Looking back, I am pleased to have applied the brakes and stopped at the Sand Harbour beach.

DSC05838DSC05836DSC05847

I had to rush to my next stop Logan Shoals since that is where the sunset was awaiting us ☺️

The vista point is about 12 miles south of Sand Harbour. Many of the tourists just watch sunset from the level of the parking. However, I took the pain to go down through the bushes (there is a visible narrow path) and reach just alongside the lake (but at a height to it).

And a gorgeous sunset it indeed was…

DSC05890DSC05898DSC05919

That completes my journey of the heaven-on-earth, as I would call it – Lake Tahoe!

P.S. Please do not copy these pictures, rather buy them from me! If you see anybody copying, request you to inform me at aloksinghal2003@gmail.com

The charm of DL Bliss State Park

While driving around Lake Tahoe, our next stop after Emerald Bay was DL Bliss State Park. Though the park was closed because of Spring season (early April), it was open for hiking and enjoying the crystal clear water of Lake Tahoe.

After much deliberation, we thought of hiking the Rubicon and Lighthouse trails there, and also going down to the Calawee Cove. We misunderstood the signs there and read 1-mile hike each way, so that was a no-brainer for us. So, with much excitement, we started walking from the parking lot to the trailhead stop. Much to our dismay, the walk to the stop itself was 2 miles (through the winding roads in the park), but then we thought it won’t be long till we hit the water.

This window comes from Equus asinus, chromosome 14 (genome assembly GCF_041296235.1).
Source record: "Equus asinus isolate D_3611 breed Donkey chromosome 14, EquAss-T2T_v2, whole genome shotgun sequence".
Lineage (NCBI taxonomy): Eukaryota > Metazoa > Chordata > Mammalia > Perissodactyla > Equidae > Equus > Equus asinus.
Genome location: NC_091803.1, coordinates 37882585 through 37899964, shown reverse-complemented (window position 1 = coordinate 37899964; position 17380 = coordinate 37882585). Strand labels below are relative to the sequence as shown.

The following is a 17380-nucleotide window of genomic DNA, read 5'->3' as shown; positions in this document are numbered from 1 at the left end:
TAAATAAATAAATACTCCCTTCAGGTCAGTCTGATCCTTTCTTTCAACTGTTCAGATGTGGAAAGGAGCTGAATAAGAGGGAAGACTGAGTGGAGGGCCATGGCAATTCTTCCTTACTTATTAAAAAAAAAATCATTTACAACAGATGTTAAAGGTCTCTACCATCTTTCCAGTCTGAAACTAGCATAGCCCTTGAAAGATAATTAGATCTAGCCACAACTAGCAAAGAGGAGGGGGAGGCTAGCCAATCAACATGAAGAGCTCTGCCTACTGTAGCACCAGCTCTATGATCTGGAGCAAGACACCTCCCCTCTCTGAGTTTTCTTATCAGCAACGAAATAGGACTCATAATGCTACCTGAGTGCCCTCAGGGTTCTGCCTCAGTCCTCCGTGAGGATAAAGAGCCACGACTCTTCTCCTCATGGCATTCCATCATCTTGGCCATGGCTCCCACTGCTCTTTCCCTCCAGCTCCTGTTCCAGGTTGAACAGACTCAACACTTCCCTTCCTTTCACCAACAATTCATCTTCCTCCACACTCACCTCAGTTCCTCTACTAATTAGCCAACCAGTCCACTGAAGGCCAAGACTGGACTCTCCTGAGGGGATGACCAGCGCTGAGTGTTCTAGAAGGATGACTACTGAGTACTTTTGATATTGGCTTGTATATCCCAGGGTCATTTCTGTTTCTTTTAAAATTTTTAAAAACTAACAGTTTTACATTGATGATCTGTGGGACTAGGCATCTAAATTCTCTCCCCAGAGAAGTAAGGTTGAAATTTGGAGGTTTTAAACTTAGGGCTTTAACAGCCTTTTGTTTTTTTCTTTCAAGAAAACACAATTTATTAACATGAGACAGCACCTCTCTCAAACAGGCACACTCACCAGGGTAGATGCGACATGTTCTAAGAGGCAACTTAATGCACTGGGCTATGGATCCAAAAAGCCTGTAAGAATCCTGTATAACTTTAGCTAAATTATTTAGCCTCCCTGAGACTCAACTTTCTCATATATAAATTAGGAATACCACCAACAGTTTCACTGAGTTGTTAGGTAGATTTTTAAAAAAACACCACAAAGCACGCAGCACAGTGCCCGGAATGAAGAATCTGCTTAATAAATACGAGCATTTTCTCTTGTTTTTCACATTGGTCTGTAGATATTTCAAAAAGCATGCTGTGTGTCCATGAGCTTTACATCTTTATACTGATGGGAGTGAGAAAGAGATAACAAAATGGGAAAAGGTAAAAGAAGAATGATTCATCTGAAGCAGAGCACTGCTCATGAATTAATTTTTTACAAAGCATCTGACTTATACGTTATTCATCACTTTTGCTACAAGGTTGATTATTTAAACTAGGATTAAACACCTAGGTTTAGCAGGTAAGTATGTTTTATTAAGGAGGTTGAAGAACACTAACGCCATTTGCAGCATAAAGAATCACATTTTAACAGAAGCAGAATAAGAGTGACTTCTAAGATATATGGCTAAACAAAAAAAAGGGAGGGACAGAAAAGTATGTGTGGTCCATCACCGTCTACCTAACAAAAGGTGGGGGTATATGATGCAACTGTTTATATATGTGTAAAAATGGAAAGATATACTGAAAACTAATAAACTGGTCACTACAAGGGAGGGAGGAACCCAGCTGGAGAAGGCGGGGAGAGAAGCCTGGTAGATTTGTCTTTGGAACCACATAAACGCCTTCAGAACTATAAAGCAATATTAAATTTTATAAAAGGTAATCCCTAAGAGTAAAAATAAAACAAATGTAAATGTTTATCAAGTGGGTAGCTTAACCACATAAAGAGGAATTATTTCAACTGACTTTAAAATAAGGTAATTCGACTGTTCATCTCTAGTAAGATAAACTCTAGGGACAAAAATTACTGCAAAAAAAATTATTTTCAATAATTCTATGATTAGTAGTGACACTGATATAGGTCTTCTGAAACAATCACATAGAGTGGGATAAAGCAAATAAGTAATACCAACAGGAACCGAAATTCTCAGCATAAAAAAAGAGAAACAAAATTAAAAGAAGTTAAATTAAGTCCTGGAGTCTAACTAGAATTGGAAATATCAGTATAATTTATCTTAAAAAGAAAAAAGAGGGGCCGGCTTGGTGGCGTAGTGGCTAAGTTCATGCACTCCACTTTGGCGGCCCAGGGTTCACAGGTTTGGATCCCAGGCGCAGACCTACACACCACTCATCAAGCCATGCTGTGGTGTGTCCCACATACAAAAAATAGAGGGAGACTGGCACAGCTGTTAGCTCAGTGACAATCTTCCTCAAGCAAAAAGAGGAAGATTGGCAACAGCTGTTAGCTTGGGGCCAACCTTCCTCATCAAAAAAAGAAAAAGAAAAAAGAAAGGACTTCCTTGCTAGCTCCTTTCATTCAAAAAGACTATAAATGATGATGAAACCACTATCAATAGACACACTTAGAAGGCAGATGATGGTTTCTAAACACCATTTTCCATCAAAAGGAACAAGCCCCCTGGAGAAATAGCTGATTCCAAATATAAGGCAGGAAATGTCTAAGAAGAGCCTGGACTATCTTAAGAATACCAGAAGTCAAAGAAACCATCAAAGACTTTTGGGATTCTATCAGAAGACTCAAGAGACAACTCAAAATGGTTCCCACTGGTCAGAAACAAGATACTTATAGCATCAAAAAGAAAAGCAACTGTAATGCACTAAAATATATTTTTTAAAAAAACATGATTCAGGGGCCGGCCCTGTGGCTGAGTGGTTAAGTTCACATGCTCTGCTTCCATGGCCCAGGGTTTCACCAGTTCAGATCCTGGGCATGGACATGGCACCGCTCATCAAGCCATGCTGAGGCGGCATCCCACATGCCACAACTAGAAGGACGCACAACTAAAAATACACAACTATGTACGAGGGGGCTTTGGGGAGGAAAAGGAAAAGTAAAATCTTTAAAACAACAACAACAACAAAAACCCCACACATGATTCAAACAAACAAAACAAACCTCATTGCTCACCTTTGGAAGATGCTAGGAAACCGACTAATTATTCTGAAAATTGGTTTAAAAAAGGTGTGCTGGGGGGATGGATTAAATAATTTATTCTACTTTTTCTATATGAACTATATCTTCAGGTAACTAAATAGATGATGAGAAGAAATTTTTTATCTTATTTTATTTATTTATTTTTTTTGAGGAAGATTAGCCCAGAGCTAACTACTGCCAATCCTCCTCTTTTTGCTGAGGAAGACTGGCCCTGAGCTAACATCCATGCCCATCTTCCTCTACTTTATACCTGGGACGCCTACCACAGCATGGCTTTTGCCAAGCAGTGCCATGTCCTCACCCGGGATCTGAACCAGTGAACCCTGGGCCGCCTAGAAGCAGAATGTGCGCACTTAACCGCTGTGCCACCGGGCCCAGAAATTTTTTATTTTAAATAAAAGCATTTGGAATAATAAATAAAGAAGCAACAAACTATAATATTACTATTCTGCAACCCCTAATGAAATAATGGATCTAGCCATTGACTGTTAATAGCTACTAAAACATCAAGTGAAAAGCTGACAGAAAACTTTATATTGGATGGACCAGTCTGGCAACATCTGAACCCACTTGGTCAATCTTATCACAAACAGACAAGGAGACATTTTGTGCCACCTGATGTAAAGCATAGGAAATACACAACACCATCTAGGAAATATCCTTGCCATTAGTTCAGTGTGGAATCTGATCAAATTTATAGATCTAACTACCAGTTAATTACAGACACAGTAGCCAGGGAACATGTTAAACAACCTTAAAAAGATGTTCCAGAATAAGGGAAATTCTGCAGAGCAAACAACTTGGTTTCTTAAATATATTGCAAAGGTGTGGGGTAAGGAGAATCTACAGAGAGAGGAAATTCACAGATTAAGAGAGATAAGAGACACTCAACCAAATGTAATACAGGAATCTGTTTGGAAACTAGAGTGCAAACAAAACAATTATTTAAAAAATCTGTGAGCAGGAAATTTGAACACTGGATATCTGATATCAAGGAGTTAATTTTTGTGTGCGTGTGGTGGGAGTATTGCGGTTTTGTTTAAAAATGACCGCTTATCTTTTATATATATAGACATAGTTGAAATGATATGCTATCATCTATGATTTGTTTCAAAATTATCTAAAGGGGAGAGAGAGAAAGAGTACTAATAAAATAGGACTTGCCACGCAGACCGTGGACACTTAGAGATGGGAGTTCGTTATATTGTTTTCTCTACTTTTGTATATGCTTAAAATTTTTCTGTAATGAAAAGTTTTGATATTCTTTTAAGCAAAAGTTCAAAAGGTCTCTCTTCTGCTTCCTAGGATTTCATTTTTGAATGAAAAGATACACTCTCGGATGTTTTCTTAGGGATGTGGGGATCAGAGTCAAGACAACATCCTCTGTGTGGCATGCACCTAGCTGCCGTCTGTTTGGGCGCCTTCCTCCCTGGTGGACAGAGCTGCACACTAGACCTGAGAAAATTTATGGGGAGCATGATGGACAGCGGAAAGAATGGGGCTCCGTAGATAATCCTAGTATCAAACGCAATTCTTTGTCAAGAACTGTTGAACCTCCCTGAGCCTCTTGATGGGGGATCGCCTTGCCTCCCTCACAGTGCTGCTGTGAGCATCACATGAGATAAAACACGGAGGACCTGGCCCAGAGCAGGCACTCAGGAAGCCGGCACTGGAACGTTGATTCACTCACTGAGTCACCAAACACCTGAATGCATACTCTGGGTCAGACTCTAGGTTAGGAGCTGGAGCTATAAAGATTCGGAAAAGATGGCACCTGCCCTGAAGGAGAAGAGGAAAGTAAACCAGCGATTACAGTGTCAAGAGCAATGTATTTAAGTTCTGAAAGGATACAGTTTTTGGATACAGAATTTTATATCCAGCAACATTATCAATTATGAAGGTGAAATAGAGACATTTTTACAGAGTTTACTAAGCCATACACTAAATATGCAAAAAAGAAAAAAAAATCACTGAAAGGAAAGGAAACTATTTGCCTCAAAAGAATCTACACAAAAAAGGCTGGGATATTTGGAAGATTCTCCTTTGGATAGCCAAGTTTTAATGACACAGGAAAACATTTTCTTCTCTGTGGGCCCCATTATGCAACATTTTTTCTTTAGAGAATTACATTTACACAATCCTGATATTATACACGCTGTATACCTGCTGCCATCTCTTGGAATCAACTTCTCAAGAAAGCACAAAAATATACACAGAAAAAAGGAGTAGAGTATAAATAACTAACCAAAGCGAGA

Well, we walked and walked, with hardly anybody visible around. The views were no doubt stunning, but soon we realized it won’t be a mile further to the cave. By then we had walked a long distance and had also come down around 4,000 feet. The water was visible and so were the mountains overlooking the lake. Rather than thinking much, we thought of enjoying what we couldn’t believe.

DSC05610DSC05601DSC05607

It took us around 1.5 hours to reach the level of the water. We were stunned to see the ‘untouched’ beauty!

DSC05612DSC05626

We spent a lot of time there, and I, for one, never wanted to leave…but then it was around 4pm and we were afraid of facing off the bears too! We had not seen the (old) Rubicon lighthouse till now and even the new lighthouse, though we took the respective trails alternately while going down.

The tough task now was to climb above 6,000 feet uphill to reach our car. That would take some time and muscles, we knew! In order to read before dark, we didn’t take long stops and soon Saru realized she developed a cramp in the back. But then there was no other option than to keep walking. This time, we were lucky enough to spot the old lighthouse, that looked like a small hut (it was the highest elevation lighthouse on a navigational body of water in the entire world).

DSC05702

Somehow, after much huffing and puffing we reached our car and breathed a sigh of relief!

P.S. For more pictures, you can follow me on Instagram @the_learning_step

Just a few days in the US? Visit Lake Tahoe first!

Many of us have limited time when it comes to vacations. However, if you are touring the US and have just a few days to spend at famous attractions, my top spot would go to Lake Tahoe!

On our recent California trip, after spending a couple of days in San Francisco, our next major destination was Lake Tahoe – the largest freshwater lake in Sierra Nevada, largest alpine lake in North America, and second deepest in the US. It is known for the clarity of water (as some spots you can even see 62 feet deep) and the picturesque mountains surrounding it.